The Use of Trauma-Informed Care in Programs Serving Families Experiencing Homelessness


Using a qualitative research design, the purpose of this research was to explore practitioners understanding and utilization of trauma-informed care (TIC) as well as factors that facilitate or deter its’ implementation within transitional housing programs for families experiencing homelessness. Directed content analysis was used with a theoretical framework including trauma theory, the Consolidated Framework for Implementation Research (CFIR), and the Bioecological Systems Theory (BST). Thirtyfive practitioners from 23 programs participated. Participants primarily used the SanctuaryÒ Model of TIC. TIC practices identified were varied, general, and defied rigid proscriptions including mindfulness, motivational interviewing, and other social work practices. Programs faced many barriers related to TIC implementation with outer setting factors strongly influencing a programs ability to implement and sustain TIC. It is not enough for individual programs to practice TIC, TIC must be used in unison across social systems and public policies must be designed to be trauma-informed.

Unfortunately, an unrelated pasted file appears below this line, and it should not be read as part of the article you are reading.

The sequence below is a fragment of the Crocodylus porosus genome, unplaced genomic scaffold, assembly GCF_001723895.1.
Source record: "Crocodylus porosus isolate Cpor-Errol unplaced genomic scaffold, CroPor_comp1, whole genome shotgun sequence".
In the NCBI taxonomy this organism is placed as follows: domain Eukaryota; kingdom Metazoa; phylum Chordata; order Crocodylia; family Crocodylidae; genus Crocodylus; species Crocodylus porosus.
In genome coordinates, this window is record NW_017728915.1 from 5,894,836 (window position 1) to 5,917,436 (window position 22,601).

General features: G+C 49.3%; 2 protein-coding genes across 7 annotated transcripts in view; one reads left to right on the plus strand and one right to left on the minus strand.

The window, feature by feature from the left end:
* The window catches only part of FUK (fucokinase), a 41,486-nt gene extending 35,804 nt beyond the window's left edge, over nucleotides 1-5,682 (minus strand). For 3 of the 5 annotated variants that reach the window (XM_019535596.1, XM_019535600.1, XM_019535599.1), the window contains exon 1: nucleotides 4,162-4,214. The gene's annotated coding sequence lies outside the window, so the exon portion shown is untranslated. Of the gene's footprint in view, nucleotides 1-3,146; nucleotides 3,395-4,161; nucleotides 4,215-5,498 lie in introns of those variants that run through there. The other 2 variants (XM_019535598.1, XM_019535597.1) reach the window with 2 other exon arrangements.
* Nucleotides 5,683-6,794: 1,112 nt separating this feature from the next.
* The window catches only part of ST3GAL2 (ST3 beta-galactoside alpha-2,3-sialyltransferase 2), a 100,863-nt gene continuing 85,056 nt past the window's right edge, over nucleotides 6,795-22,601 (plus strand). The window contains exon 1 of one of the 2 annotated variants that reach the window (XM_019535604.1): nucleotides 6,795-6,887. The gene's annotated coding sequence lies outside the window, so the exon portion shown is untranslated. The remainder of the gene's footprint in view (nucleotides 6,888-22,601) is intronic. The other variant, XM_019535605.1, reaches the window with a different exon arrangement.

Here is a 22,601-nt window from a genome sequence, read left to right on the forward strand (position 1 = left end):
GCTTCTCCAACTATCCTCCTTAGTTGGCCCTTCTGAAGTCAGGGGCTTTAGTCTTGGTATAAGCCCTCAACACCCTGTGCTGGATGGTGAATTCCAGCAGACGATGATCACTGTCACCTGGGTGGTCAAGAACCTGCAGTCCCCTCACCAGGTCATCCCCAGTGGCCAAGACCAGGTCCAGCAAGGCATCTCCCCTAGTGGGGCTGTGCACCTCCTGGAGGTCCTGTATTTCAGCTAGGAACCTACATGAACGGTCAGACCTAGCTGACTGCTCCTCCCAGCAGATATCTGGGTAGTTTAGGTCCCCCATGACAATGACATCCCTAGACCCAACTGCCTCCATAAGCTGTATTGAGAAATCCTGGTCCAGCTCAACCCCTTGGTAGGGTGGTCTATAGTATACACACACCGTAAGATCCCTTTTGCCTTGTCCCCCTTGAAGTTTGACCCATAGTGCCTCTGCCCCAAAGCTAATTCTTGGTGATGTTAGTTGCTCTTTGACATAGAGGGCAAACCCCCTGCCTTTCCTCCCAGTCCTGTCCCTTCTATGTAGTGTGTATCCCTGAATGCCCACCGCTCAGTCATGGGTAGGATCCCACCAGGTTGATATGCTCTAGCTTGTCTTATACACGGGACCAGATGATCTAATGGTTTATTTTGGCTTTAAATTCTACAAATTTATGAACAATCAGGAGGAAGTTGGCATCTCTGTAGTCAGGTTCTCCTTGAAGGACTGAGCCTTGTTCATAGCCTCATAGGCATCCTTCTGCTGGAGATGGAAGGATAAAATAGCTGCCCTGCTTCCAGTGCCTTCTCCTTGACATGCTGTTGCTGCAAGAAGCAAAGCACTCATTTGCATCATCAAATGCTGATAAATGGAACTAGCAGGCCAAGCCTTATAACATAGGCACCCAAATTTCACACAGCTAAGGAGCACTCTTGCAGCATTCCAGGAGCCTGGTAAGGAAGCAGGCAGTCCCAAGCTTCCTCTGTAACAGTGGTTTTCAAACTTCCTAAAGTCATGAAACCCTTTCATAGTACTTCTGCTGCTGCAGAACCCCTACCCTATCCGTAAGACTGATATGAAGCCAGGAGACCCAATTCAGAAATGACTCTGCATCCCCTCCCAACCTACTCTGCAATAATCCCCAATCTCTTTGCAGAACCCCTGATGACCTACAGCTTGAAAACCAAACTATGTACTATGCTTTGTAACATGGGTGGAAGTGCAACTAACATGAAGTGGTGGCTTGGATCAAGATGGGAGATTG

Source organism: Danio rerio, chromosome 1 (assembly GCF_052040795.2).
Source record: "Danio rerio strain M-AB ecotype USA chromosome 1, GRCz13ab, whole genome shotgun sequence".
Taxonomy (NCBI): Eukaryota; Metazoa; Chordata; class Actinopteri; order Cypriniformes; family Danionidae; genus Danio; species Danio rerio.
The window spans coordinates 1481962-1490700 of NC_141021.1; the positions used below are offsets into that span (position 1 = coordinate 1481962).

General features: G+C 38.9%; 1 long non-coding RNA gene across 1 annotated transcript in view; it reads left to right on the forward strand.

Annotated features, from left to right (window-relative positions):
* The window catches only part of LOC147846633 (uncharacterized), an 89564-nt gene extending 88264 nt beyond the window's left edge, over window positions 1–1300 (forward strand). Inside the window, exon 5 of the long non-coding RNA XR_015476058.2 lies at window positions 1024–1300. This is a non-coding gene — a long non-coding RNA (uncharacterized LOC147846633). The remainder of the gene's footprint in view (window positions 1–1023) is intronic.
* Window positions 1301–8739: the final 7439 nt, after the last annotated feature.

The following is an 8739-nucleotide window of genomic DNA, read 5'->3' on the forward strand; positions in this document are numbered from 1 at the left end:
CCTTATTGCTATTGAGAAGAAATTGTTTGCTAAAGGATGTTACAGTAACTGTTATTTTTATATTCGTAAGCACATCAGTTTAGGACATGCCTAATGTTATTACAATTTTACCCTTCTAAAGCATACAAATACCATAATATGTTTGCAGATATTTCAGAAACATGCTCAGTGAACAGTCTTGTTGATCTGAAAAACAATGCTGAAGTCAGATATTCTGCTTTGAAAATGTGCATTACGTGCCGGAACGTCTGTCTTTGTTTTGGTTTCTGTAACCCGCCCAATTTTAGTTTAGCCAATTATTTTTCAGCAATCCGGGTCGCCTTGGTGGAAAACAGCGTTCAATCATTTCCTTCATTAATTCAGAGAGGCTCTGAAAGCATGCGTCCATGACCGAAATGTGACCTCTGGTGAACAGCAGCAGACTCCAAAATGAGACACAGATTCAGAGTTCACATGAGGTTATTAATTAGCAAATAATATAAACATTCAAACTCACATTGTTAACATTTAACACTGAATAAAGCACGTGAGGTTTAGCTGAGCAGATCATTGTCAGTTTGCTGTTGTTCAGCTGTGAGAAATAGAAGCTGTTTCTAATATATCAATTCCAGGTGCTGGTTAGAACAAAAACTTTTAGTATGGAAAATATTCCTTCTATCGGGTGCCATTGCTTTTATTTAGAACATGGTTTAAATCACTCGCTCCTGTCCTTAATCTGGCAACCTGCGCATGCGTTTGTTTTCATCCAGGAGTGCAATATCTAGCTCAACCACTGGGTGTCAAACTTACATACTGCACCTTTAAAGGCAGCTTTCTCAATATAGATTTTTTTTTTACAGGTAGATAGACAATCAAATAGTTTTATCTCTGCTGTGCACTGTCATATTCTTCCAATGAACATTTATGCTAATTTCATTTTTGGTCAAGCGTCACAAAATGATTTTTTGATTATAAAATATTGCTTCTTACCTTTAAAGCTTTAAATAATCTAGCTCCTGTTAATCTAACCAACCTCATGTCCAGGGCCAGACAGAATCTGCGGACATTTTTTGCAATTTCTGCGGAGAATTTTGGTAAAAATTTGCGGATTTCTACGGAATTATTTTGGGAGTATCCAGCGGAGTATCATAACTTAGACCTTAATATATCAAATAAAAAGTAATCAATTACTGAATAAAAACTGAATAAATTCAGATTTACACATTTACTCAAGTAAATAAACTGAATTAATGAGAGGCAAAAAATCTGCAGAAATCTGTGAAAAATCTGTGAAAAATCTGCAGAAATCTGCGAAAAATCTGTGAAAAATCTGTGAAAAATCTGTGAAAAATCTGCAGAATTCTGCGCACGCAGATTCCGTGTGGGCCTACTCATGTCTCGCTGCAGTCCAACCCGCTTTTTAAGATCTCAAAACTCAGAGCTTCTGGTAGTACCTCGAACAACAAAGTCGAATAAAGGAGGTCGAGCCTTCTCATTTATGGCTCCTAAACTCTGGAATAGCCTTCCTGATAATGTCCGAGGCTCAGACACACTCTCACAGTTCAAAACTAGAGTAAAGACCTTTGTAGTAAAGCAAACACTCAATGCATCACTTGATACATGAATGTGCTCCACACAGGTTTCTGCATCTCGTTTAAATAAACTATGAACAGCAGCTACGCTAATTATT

The symptoms of trauma can have a debilitating effect on goal-directed and empowered behaviors that may help to mobilize families experiencing homelessness to access and sustain stable housing. In this chapter, I provide an overview of the problem of family homelessness and the high levels of trauma experienced by these families as well as the impact of trauma on functioning. I then provide a brief review of the literature about the need for trauma-informed care (TIC) within residential programs for families experiencing homelessness. Next, I discuss transitional housing programs for families as an appropriate site for TIC implementation. Finally, I discuss the challenges in implementing TIC, related both to the construct of TIC as well as the program configuration of TH. The purpose of this research was to explore the current state of TIC understanding and utilization by staff within transitional housing programs for families experiencing homelessness as well as barriers and facilitative factors to the implementation of TIC.

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